In May this year, the federal government announced plans to introduce legislation into parliament amalgamating the Family Court and the Federal Circuit Court into a newly formed single court.
What are the proposed changes?
Under the current system, family law matters can be filed either in the Federal Circuit Court – previously the Federal Magistrates Court – or the Family Court. However, the proposed changes will see the Family Court and the Federal Circuit Court combined into the one court – to be known as the Federal Circuit and Family Court of Australia (FCFCA) as from 1 January 2019.
The proponents of this reform argue that the new structure will allow the FCFCA to give priority to urgent and high-risk matters, and that cases can be allocated to judges with the relevant experience and expertise.
The rights of appeal in the Family Court will remain unchanged under the new system. However, having one new amalgamated court will mean that the majority of the appeal – or appellate jurisdiction of the Family Court will be removed. The FCFCA will hear appeals from State and Territory courts of summary jurisdiction only, and other appeals will be heard by the Federal Court.
Why is there a need for change?
The Attorney-General’s department claims that the reforms will help deal with current problems in the family law system, namely: delays, inconsistencies and unnecessary costs.
Under the current system, matters are taking an average of 18 months to reach trial, meaning that there may be significant changes in the lives of parents and their children while the matter is waiting to be heard. Furthermore, where disputes exist about parenting arrangements, children are left with great uncertainty about their future for long periods of time.
The fact that separating couples can currently file their matters in either the Federal Circuit Court or the Family Court leads to a lot of confusion for people involved in family law matters. This is especially true of people who are trying to navigate their way through without a lawyer because each court has its own filing fees, procedural rules and forms as well as areas of appropriate jurisdiction.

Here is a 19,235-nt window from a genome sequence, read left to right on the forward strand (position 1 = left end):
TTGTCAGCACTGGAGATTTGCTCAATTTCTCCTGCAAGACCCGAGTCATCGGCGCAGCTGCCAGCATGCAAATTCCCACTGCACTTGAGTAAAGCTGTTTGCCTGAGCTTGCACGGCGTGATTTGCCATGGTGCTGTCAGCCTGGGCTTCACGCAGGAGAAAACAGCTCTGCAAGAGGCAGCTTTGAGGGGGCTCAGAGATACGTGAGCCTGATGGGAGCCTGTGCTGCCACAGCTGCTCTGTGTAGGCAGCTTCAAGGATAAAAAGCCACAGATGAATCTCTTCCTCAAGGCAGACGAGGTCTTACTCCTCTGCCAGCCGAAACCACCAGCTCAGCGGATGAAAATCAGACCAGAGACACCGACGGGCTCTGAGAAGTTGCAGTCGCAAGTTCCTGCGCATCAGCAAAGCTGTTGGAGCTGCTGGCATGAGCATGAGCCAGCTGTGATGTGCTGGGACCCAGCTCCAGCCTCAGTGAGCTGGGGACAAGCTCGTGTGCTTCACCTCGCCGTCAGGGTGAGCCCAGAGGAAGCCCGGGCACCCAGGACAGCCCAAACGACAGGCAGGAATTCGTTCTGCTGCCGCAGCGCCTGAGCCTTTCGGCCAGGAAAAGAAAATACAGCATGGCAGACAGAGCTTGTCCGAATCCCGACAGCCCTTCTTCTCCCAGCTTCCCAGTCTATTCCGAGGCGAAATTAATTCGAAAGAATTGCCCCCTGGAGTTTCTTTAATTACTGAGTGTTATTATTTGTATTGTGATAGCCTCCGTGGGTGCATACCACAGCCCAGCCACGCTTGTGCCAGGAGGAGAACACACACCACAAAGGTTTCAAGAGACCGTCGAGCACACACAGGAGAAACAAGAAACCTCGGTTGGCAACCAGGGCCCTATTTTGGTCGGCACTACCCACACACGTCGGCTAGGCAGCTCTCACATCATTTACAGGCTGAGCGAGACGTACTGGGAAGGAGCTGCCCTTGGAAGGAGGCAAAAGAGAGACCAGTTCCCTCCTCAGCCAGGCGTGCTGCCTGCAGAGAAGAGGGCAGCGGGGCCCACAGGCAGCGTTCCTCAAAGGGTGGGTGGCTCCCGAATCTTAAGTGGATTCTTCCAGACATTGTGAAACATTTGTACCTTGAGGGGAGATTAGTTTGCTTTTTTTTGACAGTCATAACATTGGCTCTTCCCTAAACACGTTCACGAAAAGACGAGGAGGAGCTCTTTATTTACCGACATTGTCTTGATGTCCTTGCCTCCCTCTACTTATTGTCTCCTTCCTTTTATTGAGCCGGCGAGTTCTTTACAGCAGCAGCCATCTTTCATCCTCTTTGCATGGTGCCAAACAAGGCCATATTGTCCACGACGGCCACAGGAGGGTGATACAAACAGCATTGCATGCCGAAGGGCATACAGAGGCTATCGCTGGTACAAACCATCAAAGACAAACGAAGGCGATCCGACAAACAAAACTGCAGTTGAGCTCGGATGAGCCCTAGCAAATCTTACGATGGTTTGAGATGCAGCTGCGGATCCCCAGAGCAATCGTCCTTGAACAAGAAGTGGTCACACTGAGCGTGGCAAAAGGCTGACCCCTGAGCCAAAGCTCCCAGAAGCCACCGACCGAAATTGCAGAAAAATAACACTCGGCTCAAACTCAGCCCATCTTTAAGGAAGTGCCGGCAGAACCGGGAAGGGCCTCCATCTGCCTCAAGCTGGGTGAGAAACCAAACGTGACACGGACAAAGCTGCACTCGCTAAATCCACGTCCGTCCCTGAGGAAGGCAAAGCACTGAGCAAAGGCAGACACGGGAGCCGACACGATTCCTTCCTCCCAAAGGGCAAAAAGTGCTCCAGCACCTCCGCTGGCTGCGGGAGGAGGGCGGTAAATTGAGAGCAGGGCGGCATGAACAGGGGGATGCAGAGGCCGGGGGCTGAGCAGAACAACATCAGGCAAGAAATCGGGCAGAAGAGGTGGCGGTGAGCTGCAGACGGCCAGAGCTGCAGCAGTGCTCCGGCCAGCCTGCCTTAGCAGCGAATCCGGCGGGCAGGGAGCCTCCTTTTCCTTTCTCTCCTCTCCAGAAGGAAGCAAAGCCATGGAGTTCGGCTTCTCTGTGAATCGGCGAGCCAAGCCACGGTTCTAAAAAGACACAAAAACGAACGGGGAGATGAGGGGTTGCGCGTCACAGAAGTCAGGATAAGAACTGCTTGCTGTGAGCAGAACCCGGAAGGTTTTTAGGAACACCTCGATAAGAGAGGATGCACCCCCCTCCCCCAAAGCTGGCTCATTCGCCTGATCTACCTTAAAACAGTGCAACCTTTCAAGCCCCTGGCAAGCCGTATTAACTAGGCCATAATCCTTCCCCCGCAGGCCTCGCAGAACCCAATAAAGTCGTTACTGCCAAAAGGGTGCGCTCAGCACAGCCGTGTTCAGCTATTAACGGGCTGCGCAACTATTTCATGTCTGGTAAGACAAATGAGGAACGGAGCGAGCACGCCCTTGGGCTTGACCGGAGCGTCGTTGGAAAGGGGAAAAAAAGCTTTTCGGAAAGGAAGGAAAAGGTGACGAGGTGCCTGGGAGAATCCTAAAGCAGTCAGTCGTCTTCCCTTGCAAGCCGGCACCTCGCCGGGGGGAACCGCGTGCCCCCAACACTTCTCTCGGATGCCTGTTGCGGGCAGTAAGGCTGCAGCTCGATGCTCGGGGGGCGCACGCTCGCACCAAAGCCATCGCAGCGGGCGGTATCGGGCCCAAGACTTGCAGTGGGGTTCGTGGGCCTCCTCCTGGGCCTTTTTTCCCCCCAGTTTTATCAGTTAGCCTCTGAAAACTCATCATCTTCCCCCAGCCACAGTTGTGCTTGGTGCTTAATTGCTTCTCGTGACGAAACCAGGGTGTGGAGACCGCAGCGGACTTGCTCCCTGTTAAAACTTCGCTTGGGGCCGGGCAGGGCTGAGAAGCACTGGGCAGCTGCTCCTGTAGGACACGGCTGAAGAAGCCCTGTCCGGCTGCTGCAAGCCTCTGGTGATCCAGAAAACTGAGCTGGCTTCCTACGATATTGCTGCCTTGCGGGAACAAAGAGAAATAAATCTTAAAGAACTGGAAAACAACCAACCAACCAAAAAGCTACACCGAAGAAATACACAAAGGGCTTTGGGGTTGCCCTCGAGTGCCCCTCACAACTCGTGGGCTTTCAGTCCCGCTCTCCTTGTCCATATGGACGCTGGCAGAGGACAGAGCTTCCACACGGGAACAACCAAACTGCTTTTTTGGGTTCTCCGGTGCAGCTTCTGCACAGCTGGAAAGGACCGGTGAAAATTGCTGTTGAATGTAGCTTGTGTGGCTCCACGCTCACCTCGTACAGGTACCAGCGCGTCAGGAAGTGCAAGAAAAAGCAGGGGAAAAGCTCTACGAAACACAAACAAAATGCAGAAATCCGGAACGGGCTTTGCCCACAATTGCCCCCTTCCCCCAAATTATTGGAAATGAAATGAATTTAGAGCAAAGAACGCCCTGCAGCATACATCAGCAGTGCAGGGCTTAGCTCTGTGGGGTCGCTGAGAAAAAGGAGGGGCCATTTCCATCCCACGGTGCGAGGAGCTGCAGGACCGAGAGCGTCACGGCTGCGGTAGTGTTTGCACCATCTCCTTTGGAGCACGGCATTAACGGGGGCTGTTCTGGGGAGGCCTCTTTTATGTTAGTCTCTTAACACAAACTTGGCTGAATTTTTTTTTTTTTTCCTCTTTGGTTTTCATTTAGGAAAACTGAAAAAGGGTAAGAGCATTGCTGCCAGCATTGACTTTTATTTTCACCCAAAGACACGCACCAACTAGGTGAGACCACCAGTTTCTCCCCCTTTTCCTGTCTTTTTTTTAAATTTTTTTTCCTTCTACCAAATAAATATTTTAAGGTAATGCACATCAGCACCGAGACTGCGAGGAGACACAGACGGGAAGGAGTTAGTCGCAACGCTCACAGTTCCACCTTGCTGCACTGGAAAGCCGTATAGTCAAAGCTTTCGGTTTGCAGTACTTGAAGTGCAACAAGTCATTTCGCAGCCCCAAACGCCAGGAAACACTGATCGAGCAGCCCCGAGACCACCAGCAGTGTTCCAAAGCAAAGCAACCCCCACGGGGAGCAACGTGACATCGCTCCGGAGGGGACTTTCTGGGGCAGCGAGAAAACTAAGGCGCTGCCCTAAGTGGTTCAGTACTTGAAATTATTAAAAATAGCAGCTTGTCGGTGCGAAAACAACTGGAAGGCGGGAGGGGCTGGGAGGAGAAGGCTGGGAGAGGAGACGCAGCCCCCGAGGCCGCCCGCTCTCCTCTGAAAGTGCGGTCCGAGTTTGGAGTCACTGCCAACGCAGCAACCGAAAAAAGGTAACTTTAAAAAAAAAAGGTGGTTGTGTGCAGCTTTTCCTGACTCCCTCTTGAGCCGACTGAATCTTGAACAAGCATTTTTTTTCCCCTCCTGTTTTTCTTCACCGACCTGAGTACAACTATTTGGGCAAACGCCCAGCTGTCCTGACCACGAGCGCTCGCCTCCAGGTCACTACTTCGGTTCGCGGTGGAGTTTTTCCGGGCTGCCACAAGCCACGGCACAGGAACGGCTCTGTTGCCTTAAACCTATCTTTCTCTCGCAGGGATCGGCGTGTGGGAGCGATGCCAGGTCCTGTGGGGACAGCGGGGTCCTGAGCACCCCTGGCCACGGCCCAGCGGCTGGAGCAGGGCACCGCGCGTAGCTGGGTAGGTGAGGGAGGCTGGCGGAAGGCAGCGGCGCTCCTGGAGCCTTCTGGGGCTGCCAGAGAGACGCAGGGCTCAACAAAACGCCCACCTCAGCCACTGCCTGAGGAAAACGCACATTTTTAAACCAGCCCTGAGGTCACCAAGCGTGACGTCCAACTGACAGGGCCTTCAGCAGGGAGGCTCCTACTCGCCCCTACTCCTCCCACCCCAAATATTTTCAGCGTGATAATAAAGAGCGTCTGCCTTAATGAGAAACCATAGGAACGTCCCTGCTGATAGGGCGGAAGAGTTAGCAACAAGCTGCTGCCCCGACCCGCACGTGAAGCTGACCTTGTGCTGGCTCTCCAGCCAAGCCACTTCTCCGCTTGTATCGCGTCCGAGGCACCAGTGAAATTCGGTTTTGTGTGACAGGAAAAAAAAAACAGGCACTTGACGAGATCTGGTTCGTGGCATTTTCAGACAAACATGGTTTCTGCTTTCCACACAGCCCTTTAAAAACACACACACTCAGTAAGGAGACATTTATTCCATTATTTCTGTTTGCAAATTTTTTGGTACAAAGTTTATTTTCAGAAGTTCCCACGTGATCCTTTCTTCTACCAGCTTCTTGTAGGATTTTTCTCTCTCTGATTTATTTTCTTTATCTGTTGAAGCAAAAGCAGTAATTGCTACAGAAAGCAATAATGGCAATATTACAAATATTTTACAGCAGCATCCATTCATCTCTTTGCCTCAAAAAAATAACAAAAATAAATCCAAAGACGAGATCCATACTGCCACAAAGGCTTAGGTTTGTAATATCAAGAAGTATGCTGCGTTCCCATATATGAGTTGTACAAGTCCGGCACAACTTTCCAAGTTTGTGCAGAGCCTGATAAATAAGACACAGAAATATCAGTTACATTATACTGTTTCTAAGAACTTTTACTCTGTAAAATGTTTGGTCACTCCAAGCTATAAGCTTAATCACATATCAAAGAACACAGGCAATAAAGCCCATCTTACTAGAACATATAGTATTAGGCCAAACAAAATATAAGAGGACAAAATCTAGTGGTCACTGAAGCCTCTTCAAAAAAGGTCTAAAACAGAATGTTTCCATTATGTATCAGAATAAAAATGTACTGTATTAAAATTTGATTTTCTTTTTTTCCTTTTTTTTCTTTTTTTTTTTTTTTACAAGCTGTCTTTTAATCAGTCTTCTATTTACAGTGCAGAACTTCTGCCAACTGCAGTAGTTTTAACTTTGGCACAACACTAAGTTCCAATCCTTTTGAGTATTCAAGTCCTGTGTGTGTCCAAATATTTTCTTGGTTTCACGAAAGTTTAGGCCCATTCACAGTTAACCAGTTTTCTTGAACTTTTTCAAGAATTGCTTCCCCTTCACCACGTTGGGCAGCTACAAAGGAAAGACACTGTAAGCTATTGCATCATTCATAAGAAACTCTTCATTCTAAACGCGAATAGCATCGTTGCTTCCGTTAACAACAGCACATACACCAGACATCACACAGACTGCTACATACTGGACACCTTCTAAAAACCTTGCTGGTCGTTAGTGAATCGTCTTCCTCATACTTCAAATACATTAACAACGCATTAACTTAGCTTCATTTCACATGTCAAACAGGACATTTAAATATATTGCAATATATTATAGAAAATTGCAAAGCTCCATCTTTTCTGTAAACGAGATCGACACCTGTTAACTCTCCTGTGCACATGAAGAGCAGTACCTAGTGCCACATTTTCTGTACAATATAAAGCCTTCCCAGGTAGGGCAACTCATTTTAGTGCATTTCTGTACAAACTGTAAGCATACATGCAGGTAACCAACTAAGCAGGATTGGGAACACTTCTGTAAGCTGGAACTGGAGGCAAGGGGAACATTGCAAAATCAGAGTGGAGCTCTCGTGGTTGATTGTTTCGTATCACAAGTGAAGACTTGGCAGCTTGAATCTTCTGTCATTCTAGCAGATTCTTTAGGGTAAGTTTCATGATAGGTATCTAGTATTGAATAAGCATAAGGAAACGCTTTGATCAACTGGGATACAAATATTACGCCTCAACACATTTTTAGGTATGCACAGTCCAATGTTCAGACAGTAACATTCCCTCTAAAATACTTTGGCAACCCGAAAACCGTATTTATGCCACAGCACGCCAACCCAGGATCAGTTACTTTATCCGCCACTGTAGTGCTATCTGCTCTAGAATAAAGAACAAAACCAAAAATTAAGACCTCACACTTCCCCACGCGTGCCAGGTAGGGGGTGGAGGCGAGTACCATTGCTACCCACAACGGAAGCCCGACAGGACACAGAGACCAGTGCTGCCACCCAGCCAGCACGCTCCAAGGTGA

The aim of the new single court is to make family court proceedings more efficient and consistent, giving families the opportunity to come to a faster and cheaper resolution of their disputes.
Will these changes improve the current system?
The government argues that the creation of a single court will lead to resolving an additional 8,000 family law matters per year.
However, critics argue that focusing on efficiency and ‘fast-tracking’ family law matters may lead to inadequacies in dealing with matters of greater complexity that involve issues such as domestic violence or parenting capacity for example. They also point out that these proposed reforms come at a time when a wide-ranging review of the family law system is currently in progress, and that it would be more sensible to wait for those findings before undertaking structural reforms. Indeed, the largest criticism is that the proposed amalgamation of the two courts has been announced with little to no input from the judges and family law practitioners who currently work in this area.